In July 2010, renowned Internet research scholar Ethan Zuckerman gave a TED Talk on “Listening to Global Voices.” He describes how, while the infrastructure of the Internet might create new opportunities for us to have conversations across geographic and cultural boundaries, in reality, we tend to connect with people most like us. As in the offline world, on the Internet, birds of a feather flock together.
At the very least, this tendency toward what's known in social science as 'homophily' represents a lost opportunity. How many problems at a regional and global scale are we failing to solve due to insularity? Can the Internet help bridge long-standing divides between warring communities, leading them slowly toward sustainable peace? If that's our goal, then it's clear that simply having the infrastructure for bridge-building will not suffice; we'll need to create sustained, structural approaches.
As USIP PeaceTech Director Sheldon Himelfarb points out in a new Foreign Policy piece, one way of "cultivating a culture of mutual understanding and nonviolent conflict resolution among these future generations" is through "virtual exchanges" between students across the globe through curriculum-based, facilitated online dialogues. The recent announcement by the U.S. State Department that they are creating a virtual exchange program (named for the late Ambassador to Libya Chris Stevens) is only the latest step in a growing movement around the use of what we're calling "Exchange 2.0" as a tool of peacebuilding.
But insularity online represents more than just a squandered chance at increasing intercultural understanding. In Zuckerman's words, it can "make you stupid". He argues that "it's possible to miss huge trends, changes and opportunities by talking solely to people who agree with you."
Indeed, in the latest report released as part of USIP's ongoing Blogs & Bullets series, this one entitled "Syria's Socially Mediated Civil War," researchers analyzed more than 38 million Twitter messages over the course of more than two years and found that English-language discussions of events in Syria were highly insular, leading to a "badly skewed impression of the broader Arabic discourse." The study gauged insularity with metrics such as how often messages were retweeted and by whom.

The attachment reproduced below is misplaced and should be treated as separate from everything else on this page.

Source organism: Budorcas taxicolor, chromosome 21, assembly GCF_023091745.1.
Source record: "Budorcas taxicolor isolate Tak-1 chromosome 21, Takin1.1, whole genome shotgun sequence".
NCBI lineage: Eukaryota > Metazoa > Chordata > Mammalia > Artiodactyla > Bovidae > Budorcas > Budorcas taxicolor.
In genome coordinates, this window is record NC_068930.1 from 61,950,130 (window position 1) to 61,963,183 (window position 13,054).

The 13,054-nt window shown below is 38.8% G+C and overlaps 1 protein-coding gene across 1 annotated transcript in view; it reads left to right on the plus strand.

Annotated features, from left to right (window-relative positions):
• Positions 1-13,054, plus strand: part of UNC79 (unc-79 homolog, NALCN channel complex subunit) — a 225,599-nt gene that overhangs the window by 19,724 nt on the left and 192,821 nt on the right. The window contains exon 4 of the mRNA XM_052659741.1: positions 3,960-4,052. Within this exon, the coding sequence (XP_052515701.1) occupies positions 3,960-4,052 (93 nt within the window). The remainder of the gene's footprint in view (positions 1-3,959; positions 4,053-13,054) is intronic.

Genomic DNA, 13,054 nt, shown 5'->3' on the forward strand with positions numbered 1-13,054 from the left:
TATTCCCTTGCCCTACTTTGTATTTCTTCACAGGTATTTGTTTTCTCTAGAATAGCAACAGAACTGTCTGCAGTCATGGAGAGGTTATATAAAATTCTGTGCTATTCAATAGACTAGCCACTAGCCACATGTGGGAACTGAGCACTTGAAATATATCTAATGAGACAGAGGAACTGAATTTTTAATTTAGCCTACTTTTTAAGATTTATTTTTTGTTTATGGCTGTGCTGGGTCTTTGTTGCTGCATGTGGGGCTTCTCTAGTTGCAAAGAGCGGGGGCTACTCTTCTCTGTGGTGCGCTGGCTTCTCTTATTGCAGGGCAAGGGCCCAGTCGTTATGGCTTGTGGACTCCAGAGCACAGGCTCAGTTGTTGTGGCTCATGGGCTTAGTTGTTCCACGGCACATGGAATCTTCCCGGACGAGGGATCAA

At one point, English-speaking journalists represented the most insular of all the clusters of people discussing Syria on Twitter. And this insularity did not improve over time. It got dramatically worse, as did, therefore, the ability of their audiences to receive richer -- dare we say "balanced" -- perspectives on the ongoing conflict. (I've written elsewhere about how journalists' dependence on social media as a source of news has distorted the way the conflict has been portrayed.)
The report also describes the insularity of various other communities discussing the conflict online -- pro-Assad, pro-opposition, and various national clusters. Interestingly, these discussions were not insular to begin with, but turned that way over time. At first, discussions were more tightly embedded in the broader narratives around the Arab Spring. But they soon transformed into "multiple, increasingly insular, competing networks." This might not come as a surprise to observers of the increasingly entrenched, drawn-out conflict, but this study clearly proves through quantitative analysis what has long been suspected.
How are we to tackle this kind of homophily, which seeks 'bias-confirming information,' as Zuckerman calls it? His answer was to create Global Voices, an online community of citizen journalists who curate, translate, and report on stories from around the world.
Despite its high-quality content, as Zuckerman freely admits, Global Voices has hardly succeeded in superseding mainstream media channels. This may be, in part, because it inadvertently creates its own homogeneous group of 'heterophiliacs' -- people who are already interested in information from diverse sources, and actively seek it out in places like Global Voices.
As with virtual exchanges, the only way we might be able to overcome homophily is to create sustained mechanisms, most likely through education, that foster a sense of curiosity, wonder, and desire for worldviews that differ from our own.
Anand Varghese is a program officer in USIP's PeaceTech Initiative.